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Colorado shooting: How Americans deal with media-driven events

For better and for worse, society today is driven by sophisticated and powerful information technology that allows us to know details about everything virtually immediately. The latest example: the Colorado shooting rampage.

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Two women embrace as they leave the memorial service for Gordon Cowdon at Pathways Church in Denver Wednesday. Mr. Cowdon was killed in the shooting rampage at a Denver-area screening of the latest "Batman" movie.

Rick Wilking/Reuters

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As everyone from politicians to parents of slain children search for answers in the Colorado shooting, many observers say the high-profile event is just the latest example of both the progress and problems in dealing with violent, media-driven events.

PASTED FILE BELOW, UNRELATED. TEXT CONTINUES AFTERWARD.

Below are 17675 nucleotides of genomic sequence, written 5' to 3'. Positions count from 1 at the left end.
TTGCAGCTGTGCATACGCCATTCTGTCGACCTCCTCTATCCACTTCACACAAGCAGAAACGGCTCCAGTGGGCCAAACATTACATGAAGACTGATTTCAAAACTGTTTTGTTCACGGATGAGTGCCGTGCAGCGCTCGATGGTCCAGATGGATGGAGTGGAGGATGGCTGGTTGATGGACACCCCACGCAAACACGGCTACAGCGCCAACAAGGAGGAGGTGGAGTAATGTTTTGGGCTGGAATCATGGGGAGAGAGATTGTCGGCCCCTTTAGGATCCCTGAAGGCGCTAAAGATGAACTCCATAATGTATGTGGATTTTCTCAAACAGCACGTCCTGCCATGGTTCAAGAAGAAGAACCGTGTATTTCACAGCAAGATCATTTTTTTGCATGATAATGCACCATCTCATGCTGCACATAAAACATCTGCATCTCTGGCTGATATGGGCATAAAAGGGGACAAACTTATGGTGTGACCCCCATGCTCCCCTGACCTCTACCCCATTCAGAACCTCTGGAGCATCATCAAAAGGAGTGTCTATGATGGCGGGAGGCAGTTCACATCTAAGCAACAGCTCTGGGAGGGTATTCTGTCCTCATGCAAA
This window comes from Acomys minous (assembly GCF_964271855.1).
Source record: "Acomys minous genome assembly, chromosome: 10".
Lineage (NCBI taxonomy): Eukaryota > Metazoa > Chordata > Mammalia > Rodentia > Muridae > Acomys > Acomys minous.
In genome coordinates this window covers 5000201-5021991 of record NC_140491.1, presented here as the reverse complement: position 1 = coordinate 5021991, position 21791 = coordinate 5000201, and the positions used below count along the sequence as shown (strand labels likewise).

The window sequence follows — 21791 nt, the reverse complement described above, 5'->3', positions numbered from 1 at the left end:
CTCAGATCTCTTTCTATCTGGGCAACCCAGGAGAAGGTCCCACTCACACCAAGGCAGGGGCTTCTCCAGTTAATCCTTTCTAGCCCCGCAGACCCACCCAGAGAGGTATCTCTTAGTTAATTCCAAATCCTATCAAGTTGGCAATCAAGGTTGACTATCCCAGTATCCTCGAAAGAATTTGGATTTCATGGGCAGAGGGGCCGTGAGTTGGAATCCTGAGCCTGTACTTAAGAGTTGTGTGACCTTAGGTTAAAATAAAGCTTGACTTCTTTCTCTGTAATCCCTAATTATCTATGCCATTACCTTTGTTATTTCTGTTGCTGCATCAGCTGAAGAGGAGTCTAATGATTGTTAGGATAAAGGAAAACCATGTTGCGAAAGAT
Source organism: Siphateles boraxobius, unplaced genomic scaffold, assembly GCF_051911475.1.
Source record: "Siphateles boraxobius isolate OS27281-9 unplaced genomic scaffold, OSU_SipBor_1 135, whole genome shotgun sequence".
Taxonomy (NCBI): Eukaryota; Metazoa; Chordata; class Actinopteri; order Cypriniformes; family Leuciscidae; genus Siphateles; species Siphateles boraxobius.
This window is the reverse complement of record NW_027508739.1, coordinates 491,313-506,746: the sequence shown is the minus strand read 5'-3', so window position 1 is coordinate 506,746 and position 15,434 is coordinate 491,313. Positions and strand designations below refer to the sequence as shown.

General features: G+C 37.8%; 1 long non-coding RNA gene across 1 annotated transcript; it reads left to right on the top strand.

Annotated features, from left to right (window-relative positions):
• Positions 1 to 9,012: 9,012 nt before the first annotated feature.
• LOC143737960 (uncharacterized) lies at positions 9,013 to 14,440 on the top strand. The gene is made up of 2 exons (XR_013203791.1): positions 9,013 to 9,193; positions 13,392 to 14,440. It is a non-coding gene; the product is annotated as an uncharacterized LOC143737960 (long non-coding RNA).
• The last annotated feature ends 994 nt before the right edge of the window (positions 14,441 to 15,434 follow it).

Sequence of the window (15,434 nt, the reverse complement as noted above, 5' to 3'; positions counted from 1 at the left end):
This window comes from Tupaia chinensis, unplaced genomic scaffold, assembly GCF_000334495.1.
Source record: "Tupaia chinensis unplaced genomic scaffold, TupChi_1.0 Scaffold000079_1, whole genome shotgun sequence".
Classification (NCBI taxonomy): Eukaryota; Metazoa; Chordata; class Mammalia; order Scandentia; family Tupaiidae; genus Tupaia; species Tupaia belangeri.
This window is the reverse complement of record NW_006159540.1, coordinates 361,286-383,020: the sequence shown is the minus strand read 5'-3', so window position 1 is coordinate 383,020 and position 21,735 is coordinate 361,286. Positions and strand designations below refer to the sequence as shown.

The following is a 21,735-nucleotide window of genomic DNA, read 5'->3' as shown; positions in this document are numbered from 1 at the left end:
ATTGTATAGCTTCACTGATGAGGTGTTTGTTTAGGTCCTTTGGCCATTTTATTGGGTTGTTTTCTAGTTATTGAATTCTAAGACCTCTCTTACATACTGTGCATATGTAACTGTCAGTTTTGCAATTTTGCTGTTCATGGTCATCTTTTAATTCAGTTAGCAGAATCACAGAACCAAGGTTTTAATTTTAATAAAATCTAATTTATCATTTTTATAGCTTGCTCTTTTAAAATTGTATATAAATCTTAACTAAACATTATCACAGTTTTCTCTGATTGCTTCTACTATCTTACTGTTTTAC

We live in a society driven by increasingly sophisticated and powerful information technology that allows us to know details about everything virtually immediately, says  UCLA assistant professor and psychiatrist Dr. Reef Karim, adding, “and this has a good and a bad side.”

Cell phone video clips from the Aurora movie theater provided a nearly instantaneous real-time window into events as they unfolded. Television coverage has blanketed everything from Monday’s court appearance by shooting suspect James Holmes to the personal stories of the victims and survivors.

Comfort in response to the shootings in Colorado

The positive side of such immediate, up-close contact, he says, “is that we collectively can respond as a society, we can send money and relief and bring people in to help because we can relate right away.” 

The downside, he says, “is that we are seeing it all through the lens it is being presented to us in.” This means we are being drawn through the event according to the biases and prejudices of the technology and the people behind it.

“By and large,” he points out, “these media are driven by ratings and the need to attract the largest audience,” not educate or uplift them.

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